How Flexible Music Learning Spaces Benefit Students

Flexible learning spaces in music classrooms are powerful tools to keep students with various learning styles engaged and accountable for their own learning. When educators utilize flexible learning strategies in these settings, students are more likely to achieve.

Flexible learning spaces are a method of teaching and learning in which the students are given the freedom to decide which ways they learn best. Providing spaces that are flexible and accommodating for diverse needs fosters better learning environments, positive expectations, and an opportunity for students to take control of their own learning. When flexible learning spaces are implemented appropriately, educators will see the impact on achievement as students become more involved in their learning.

What is a flexible learning space?

A flexible learning space refers not only to how the physical space of a classroom may be used, but also to how students can be grouped together, how time for independent study vs. exploration is used, and how the pace and mode of learning may be customized. While this may look different from classroom to classroom, the idea behind a flexible learning environment is that teachers provide students with the opportunity to identify the ways in which they learn best, therefore increasing student engagement and achievement through differentiated means.

The Preservation Hall Education team says, “Our venue is our classroom. Making adaptations to the physical, visual, and auditory spaces increases accessibility in music venues. Flexible spaces are not just about the objects around us, but the sounds, lighting, and ability to go against traditional venue norms. We foster a space where students can naturally feel and react to music.”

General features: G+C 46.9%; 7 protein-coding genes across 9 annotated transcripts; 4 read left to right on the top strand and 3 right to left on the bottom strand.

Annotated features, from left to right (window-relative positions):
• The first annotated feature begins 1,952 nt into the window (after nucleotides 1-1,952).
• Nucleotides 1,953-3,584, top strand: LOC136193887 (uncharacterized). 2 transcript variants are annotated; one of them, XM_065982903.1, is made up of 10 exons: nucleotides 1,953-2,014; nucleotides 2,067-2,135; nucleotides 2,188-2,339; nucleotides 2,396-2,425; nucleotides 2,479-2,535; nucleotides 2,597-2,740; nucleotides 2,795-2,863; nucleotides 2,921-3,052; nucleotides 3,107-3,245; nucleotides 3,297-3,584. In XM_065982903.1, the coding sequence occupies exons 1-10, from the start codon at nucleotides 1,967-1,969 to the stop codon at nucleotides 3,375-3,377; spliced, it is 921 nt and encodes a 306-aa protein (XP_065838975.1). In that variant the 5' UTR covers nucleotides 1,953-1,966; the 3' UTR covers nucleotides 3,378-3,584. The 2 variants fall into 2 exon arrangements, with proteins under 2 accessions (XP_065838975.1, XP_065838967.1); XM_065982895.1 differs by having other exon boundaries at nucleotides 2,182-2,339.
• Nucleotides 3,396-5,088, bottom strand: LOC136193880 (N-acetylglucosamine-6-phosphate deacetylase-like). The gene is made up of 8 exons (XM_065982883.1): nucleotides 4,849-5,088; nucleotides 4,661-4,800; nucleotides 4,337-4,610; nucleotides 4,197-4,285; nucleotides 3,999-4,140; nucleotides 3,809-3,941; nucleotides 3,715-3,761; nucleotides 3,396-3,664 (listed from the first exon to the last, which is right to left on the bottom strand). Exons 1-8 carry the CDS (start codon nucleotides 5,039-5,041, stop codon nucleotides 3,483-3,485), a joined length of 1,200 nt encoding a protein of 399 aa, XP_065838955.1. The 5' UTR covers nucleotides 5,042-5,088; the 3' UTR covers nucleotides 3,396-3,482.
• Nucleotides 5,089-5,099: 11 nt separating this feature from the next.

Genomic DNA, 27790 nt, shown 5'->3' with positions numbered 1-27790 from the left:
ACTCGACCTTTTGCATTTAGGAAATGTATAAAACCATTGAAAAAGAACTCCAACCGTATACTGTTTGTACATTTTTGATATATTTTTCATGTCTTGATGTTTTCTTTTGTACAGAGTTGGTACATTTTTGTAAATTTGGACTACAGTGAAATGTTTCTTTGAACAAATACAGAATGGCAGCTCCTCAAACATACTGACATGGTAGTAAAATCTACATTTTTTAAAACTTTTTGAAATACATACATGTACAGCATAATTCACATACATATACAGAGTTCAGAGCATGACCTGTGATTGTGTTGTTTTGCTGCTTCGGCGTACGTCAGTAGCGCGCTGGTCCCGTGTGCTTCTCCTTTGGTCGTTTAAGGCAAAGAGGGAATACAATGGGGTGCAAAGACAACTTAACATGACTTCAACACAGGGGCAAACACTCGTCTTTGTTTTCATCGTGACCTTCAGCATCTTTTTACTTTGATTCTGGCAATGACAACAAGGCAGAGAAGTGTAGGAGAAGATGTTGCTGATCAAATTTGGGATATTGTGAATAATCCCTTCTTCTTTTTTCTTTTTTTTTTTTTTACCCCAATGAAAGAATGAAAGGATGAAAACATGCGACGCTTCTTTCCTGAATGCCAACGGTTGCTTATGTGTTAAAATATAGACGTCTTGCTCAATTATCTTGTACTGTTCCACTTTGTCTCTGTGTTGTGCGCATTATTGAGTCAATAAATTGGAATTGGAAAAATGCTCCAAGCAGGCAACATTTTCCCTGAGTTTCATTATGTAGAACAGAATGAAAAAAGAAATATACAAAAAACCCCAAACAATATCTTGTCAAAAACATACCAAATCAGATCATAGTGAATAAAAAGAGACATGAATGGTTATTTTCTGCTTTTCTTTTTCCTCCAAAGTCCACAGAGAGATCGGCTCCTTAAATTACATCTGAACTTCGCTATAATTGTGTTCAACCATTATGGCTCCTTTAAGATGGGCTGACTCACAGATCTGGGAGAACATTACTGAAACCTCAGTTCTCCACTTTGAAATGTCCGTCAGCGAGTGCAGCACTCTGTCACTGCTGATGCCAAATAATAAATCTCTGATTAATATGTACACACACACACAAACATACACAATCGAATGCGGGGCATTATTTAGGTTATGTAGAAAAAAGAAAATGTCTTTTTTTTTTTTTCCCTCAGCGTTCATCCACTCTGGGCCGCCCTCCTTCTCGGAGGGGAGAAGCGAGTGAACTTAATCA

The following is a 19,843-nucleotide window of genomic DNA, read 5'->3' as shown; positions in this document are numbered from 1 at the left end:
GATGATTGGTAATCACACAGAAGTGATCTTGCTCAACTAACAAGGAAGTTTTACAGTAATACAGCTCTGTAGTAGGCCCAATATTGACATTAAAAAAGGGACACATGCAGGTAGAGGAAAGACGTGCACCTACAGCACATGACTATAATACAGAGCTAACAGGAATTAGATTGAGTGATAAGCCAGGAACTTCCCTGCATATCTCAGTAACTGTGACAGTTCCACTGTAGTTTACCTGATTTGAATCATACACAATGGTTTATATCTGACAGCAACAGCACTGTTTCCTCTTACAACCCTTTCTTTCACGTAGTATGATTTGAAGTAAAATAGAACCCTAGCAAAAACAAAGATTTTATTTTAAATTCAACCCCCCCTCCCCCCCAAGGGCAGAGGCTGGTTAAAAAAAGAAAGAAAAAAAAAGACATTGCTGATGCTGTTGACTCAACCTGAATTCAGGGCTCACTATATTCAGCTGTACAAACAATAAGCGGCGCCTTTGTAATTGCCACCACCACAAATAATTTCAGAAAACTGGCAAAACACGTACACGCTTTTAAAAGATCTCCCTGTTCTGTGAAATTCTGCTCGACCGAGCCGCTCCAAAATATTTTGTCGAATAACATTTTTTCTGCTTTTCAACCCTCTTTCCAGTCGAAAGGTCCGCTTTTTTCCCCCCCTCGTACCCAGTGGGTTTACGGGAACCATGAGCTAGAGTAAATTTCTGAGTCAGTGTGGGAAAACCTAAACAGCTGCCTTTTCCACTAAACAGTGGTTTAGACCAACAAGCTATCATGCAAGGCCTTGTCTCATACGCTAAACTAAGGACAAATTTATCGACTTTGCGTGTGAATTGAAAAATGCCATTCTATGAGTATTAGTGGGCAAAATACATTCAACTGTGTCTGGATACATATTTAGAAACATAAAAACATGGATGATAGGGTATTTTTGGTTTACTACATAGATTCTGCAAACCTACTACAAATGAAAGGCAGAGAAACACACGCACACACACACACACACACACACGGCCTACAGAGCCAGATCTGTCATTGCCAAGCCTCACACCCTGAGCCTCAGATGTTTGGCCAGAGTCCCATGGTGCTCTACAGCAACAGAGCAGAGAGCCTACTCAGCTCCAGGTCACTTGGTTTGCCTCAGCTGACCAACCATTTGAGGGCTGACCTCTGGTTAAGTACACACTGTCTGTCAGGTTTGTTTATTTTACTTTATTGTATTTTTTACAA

Examples of flexible learning spaces may include:

  • Flexible Furniture: Supporting flexible learning spaces calls for supporting the developmental need for movement and versatility rather than the traditional classroom seating of desks arranged by columns and rows. 

Imagine: adjustable desks, choice of standing vs. sitting, rolling chairs, movable furniture, mobile carts, and furniture that allows a student to move or shift position

  • Flexible Design: A learner-centered environment with flexible learning spaces also allows for students to work in different areas of the classroom and to work either independently or in a group setting.

Imagine: students lying on carpet or bean bag chairs, high-top tables vs. seating choices that are low to the ground, quiet or private areas to work, movable doors or partitions, open areas for students to collaborate, or outdoor learning spaces

What are the benefits?

Enhanced personalization of flexible learning spaces in the classroom involves more than just providing students with the choice of where to sit. It is about the opportunity to address diverse learning needs and amplifying student voices to better understand how they would like their classroom to look, sound, and feel. 

The benefits of flexible learning spaces in the classroom are advantageous to both the student and the educator. When students are engaged in their own learning and have the opportunity to differentiate the ways in which they collaborate and interact with the content, their achievement increases. For educators, this brings more successful and engaged classes and alleviates possible behavior challenges that may stem from a traditionally more rigid classroom structure.

While flexible learning spaces allow for different styles of learning, they also support different styles of teaching. Educators can anticipate more engaging lessons that encourage collaboration and exploration with content, access to different tools, and innovative ways to deliver lessons.

How can music-integrated classrooms, band rooms, or music venues create flexible learning spaces?